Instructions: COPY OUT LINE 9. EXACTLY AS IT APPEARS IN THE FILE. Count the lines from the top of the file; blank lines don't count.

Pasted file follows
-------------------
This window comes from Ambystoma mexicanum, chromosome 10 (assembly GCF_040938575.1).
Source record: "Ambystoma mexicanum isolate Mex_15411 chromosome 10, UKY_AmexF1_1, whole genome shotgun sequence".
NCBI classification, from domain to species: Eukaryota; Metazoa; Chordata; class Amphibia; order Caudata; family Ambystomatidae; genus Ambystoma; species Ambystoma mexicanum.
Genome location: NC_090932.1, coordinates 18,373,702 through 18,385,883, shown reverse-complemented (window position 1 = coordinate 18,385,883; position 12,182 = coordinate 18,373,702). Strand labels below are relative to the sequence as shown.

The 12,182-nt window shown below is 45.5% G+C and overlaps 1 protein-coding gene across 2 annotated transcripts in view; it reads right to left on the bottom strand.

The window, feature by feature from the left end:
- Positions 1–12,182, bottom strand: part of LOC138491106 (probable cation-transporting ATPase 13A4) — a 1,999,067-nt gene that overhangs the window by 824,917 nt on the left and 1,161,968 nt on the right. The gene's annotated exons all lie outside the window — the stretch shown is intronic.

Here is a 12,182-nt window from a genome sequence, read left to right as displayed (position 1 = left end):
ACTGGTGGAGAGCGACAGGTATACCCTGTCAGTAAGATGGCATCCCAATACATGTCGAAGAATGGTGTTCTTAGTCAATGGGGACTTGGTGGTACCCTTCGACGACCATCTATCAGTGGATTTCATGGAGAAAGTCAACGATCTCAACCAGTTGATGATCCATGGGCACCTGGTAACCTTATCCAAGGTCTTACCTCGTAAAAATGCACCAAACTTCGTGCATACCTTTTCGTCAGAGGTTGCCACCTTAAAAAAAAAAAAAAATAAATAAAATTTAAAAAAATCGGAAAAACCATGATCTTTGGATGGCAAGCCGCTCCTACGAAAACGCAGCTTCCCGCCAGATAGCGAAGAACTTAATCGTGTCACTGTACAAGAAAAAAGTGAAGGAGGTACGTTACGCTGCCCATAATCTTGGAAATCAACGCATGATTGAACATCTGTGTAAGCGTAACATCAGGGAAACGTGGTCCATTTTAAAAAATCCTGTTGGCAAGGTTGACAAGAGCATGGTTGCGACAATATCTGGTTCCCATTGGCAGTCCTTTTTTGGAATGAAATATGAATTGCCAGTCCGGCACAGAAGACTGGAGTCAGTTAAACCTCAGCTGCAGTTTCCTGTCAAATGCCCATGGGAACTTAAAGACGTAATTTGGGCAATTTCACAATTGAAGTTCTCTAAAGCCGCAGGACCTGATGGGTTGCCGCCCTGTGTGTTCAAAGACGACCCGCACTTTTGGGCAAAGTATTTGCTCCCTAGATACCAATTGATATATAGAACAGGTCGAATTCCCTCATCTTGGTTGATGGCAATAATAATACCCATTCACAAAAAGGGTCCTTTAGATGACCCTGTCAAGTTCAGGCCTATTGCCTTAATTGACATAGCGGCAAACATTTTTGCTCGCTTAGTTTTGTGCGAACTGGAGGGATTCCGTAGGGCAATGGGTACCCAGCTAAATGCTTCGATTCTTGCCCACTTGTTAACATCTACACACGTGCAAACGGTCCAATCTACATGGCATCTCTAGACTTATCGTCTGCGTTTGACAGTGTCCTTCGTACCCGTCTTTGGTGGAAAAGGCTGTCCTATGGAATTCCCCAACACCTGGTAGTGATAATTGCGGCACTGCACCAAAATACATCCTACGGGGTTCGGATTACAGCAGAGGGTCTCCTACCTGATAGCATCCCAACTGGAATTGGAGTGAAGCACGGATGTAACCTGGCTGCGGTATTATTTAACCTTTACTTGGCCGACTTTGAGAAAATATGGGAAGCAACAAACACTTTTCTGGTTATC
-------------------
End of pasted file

ACTGGTGGAGAGCGACAGGTATACCCTGTCAGTAAGATGGCATCCCAATACATGTCGAAGAATGGTGTTCTTAGTCAATGGGGACTTGGTGGTACCCTTCGACGACCATCTATCAGTGGATTTCATGGAGAAAGTCAACGATCTCAACCAGTTGATGATCCATGGGCACCTGGTAACCTTATCCAAGGTCTTACCTCGTAAAAATGCACCAAACTTCGTGCATACCTTTTCGTCAGAGGTTGCCACCTTAAAAAAAAAAAAAAATAAATAAAATTTAAAAAAATCGGAAAAACCATGATCTTTGGATGGCAAGCCGCTCCTACGAAAACGCAGCTTCCCGCCAGATAGCGAAGAACTTAATCGTGTCACTGTACAAGAAAAAAGTGAAGGAGGTACGTTACGCTGCCCATAATCTTGGAAATCAACGCATGATTGAACATCTGTGTAAGCGTAACATCAGGGAAACGTGGTCCATTTTAAAAAATCCTGTTGGCAAGGTTGACAAGAGCATGGTTGCGACAATATCTGGTTCCCATTGGCAGTCCTTTTTTGGAATGAAATATGAATTGCCAGTCCGGCACAGAAGACTGGAGTCAGTTAAACCTCAGCTGCAGTTTCCTGTCAAATGCCCATGGGAACTTAAAGACGTAATTTGGGCAATTTCACAATTGAAGTTCTCTAAAGCCGCAGGACCTGATGGGTTGCCGCCCTGTGTGTTCAAAGACGACCCGCACTTTTGGGCAAAGTATTTGCTCCCTAGATACCAATTGATATATAGAACAGGTCGAATTCCCTCATCTTGGTTGATGGCAATAATAATACCCATTCACAAAAAGGGTCCTTTAGATGACCCTGTCAAGTTCAGGCCTATTGCCTTAATTGACATAGCGGCAAACATTTTTGCTCGCTTAGTTTTGTGCGAACTGGAGGGATTCCGTAGGGCAATGGGTACCCAGCTAAATGCTTCGATTCTTGCCCACTTGTTAACATCTACACACGTGCAAACGGTCCAATCTACATGGCATCTCTAGACTTATCGTCTGCGTTTGACAGTGTCCTTCGTACCCGTCTTTGGTGGAAAAGGCTGTCCTATGGAATTCCCCAACACCTGGTAGTGATAATTGCGGCACTGCACCAAAATACATCCTACGGGGTTCGGATTACAGCAGAGGGTCTCCTACCTGATAGCATCCCAACTGGAATTGGAGTGAAGCACGGATGTAACCTGGCTGCGGTATTATTTAACCTTTACTTGGCCGACTTTGAGAAAATATGGGAAGCAACAAACACTTTTCTGGTTATC